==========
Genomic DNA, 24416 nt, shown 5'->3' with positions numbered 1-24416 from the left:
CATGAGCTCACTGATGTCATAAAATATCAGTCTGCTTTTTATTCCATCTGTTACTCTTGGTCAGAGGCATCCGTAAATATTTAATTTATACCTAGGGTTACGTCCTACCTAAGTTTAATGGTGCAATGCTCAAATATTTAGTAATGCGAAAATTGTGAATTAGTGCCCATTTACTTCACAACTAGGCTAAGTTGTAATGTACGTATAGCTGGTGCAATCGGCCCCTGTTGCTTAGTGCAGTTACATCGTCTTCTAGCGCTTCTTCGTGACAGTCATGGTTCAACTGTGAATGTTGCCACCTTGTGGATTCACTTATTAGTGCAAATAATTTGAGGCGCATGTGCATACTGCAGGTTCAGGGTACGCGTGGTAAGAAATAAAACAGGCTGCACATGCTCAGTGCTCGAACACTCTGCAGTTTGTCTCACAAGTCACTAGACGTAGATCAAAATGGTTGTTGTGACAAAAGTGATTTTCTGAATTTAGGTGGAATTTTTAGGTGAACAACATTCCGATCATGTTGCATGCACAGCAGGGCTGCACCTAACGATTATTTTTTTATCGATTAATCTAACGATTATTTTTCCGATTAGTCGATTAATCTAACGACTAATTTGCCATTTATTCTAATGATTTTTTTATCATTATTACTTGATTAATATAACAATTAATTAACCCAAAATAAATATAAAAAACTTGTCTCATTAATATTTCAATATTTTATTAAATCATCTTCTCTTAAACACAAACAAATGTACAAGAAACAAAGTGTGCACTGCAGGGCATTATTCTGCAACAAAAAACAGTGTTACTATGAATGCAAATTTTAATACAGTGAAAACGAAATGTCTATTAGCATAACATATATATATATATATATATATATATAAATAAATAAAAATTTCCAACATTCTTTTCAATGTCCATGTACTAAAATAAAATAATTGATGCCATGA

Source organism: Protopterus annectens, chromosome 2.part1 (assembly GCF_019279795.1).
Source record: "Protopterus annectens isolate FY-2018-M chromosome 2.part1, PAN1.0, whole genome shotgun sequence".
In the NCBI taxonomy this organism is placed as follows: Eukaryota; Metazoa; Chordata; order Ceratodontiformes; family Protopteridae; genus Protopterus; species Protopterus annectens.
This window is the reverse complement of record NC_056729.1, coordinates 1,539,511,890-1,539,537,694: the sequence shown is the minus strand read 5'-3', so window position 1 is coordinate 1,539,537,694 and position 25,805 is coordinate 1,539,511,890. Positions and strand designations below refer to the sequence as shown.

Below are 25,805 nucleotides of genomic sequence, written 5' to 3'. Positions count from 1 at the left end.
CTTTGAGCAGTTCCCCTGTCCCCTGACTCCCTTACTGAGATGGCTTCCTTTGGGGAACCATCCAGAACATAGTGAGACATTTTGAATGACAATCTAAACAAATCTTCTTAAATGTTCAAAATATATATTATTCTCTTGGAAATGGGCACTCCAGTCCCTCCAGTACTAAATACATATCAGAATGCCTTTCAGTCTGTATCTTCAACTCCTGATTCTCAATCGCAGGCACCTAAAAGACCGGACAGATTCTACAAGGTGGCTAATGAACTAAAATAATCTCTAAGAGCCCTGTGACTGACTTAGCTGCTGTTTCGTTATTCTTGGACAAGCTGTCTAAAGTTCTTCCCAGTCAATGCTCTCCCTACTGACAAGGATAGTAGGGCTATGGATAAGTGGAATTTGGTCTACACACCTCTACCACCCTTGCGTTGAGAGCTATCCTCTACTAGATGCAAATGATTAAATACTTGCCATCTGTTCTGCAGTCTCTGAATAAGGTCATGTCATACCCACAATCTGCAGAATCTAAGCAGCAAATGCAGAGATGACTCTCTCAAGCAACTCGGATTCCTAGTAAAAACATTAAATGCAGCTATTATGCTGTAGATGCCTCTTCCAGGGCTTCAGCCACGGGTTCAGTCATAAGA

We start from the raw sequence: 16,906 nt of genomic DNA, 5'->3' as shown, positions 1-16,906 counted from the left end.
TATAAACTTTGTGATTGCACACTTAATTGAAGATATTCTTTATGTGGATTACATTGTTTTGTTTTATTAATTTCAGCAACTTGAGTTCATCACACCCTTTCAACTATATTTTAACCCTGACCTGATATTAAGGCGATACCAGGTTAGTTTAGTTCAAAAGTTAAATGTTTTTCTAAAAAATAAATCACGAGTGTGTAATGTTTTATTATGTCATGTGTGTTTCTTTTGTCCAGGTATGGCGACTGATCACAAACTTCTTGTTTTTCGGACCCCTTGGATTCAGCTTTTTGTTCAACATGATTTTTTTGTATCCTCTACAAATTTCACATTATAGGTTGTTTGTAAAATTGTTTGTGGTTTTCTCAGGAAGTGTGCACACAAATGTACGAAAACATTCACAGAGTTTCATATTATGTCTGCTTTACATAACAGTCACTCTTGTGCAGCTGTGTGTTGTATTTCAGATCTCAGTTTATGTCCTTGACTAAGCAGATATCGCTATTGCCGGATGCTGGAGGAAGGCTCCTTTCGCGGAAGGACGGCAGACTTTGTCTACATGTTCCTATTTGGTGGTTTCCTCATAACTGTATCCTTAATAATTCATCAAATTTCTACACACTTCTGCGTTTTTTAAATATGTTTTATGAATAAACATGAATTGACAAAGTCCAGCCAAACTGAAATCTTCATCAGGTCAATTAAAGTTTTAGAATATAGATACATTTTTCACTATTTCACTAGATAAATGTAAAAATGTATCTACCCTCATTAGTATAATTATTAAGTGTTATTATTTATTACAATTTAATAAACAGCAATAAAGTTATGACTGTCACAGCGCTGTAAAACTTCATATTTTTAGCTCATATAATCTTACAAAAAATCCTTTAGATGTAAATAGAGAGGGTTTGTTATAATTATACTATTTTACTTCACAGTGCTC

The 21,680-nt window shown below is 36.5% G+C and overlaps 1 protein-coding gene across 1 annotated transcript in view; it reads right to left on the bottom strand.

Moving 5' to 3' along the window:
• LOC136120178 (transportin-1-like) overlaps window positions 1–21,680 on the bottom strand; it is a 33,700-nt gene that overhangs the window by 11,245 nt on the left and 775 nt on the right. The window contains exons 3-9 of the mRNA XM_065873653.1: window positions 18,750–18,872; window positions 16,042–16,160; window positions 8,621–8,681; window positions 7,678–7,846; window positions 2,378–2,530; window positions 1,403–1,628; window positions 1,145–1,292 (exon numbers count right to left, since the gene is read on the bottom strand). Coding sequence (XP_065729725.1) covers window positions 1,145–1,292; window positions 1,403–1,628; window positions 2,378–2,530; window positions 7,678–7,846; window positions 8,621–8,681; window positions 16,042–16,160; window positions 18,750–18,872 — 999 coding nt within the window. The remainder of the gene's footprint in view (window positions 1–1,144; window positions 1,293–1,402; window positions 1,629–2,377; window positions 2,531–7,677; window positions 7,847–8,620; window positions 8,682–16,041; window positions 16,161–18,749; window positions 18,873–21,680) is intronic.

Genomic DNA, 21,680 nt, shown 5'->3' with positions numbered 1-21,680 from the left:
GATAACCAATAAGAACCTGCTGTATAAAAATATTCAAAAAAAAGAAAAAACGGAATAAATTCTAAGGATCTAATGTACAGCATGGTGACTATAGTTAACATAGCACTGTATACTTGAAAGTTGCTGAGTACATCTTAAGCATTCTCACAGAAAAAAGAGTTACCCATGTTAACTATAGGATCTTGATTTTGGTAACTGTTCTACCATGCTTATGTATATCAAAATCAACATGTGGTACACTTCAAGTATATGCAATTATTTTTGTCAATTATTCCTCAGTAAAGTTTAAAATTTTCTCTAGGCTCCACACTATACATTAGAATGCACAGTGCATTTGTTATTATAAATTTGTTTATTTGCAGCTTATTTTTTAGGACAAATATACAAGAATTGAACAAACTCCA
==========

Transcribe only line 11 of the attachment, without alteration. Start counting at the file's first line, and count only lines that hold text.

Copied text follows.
The 21,680-nt window shown below is 36.5% G+C and overlaps 1 protein-coding gene across 1 annotated transcript in view; it reads right to left on the bottom strand.